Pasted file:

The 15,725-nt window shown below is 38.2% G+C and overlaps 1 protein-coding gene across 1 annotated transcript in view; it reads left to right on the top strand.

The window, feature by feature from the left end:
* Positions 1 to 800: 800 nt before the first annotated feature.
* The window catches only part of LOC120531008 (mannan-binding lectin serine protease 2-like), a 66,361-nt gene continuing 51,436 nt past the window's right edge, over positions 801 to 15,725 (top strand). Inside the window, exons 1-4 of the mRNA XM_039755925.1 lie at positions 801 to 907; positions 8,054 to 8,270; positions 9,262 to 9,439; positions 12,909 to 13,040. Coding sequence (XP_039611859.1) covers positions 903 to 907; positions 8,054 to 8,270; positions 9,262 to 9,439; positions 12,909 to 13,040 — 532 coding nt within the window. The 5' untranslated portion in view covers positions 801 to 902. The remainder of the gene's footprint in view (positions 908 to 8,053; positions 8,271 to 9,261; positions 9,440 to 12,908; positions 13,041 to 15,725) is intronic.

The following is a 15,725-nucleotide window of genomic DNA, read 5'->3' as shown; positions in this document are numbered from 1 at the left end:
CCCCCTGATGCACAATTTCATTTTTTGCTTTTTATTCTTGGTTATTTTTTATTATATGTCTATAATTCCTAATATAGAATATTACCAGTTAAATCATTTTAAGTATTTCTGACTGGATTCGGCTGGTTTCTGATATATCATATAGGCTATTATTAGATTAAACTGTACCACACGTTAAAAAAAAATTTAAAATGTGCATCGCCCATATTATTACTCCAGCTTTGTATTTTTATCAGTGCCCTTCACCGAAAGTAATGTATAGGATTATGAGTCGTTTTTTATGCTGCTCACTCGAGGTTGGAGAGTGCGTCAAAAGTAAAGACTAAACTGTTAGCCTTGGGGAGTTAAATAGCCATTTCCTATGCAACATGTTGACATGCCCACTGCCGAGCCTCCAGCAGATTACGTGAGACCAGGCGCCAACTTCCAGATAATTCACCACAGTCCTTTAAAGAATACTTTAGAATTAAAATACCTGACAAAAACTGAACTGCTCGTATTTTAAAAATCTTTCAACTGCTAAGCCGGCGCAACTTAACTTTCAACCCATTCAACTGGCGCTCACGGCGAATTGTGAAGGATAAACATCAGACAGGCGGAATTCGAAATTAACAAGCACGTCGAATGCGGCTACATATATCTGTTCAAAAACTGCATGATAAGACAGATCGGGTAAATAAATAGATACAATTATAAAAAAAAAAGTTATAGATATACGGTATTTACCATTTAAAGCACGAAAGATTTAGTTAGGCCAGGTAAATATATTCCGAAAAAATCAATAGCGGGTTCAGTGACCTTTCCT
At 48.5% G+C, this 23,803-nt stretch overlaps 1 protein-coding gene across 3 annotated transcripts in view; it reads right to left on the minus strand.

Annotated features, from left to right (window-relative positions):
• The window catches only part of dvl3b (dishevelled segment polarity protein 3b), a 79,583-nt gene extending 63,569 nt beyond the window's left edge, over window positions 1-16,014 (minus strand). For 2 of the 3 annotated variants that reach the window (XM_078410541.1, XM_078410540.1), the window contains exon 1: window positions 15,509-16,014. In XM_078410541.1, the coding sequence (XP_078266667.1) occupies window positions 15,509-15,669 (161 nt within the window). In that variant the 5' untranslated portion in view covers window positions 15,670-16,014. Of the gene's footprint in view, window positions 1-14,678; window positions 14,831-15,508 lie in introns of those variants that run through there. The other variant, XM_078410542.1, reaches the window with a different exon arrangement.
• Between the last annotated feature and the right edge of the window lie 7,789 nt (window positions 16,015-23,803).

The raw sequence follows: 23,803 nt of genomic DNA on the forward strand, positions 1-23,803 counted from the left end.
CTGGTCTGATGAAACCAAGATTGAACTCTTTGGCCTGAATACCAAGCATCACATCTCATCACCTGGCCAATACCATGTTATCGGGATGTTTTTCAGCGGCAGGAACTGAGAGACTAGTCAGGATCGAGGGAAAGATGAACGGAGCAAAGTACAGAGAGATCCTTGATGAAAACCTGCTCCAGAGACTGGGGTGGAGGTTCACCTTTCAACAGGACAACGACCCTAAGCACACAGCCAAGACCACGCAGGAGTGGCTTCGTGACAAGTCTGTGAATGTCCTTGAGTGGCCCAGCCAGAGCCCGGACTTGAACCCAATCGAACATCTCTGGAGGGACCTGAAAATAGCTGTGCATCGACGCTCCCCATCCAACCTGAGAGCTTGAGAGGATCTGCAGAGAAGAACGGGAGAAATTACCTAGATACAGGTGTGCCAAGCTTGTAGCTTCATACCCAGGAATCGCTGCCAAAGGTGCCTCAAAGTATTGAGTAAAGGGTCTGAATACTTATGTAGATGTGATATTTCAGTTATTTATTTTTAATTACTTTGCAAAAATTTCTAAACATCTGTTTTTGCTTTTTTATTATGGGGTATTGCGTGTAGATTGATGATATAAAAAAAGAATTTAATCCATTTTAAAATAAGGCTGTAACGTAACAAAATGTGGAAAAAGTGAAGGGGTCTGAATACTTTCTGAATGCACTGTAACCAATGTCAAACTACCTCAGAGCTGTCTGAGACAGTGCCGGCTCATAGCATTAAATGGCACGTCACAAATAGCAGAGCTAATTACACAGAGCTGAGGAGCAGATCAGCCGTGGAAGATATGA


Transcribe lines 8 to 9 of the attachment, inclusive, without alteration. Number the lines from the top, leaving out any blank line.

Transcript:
Annotated features, from left to right (window-relative positions):
• The window catches only part of dvl3b (dishevelled segment polarity protein 3b), a 79,583-nt gene extending 63,569 nt beyond the window's left edge, over window positions 1-16,014 (minus strand). For 2 of the 3 annotated variants that reach the window (XM_078410541.1, XM_078410540.1), the window contains exon 1: window positions 15,509-16,014. In XM_078410541.1, the coding sequence (XP_078266667.1) occupies window positions 15,509-15,669 (161 nt within the window). In that variant the 5' untranslated portion in view covers window positions 15,670-16,014. Of the gene's footprint in view, window positions 1-14,678; window positions 14,831-15,508 lie in introns of those variants that run through there. The other variant, XM_078410542.1, reaches the window with a different exon arrangement.